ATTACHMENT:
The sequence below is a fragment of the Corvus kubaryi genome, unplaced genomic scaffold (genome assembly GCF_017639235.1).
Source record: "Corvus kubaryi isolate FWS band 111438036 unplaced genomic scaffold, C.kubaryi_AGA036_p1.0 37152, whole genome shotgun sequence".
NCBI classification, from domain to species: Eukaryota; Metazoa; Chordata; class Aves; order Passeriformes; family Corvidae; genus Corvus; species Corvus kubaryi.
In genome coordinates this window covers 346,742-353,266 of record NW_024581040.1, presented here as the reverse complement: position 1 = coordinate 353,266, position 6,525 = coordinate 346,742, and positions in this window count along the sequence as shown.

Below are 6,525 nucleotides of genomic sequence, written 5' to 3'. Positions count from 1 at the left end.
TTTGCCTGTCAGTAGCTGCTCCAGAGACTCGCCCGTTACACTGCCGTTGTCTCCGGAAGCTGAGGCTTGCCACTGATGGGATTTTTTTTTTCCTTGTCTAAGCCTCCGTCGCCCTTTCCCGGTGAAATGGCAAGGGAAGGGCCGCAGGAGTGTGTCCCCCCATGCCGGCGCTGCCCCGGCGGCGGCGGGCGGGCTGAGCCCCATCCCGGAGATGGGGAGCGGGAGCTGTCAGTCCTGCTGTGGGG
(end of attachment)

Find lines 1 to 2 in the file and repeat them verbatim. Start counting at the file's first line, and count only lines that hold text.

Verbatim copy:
The sequence below is a fragment of the Corvus kubaryi genome, unplaced genomic scaffold (genome assembly GCF_017639235.1).
Source record: "Corvus kubaryi isolate FWS band 111438036 unplaced genomic scaffold, C.kubaryi_AGA036_p1.0 37152, whole genome shotgun sequence".